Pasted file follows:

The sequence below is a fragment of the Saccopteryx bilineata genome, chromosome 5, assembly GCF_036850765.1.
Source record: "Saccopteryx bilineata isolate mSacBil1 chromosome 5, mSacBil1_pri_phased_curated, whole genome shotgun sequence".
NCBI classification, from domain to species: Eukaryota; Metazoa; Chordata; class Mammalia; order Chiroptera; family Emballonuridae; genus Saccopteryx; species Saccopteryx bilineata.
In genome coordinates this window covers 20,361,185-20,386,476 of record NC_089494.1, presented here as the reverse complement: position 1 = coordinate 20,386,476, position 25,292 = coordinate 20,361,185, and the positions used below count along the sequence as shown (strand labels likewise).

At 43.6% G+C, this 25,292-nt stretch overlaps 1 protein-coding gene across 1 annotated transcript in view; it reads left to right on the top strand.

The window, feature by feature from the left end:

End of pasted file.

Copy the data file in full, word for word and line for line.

The sequence below is a fragment of the Saccopteryx bilineata genome, chromosome 5, assembly GCF_036850765.1.
Source record: "Saccopteryx bilineata isolate mSacBil1 chromosome 5, mSacBil1_pri_phased_curated, whole genome shotgun sequence".
NCBI classification, from domain to species: Eukaryota; Metazoa; Chordata; class Mammalia; order Chiroptera; family Emballonuridae; genus Saccopteryx; species Saccopteryx bilineata.
In genome coordinates this window covers 20,361,185-20,386,476 of record NC_089494.1, presented here as the reverse complement: position 1 = coordinate 20,386,476, position 25,292 = coordinate 20,361,185, and the positions used below count along the sequence as shown (strand labels likewise).

At 43.6% G+C, this 25,292-nt stretch overlaps 1 protein-coding gene across 1 annotated transcript in view; it reads left to right on the top strand.

The window, feature by feature from the left end: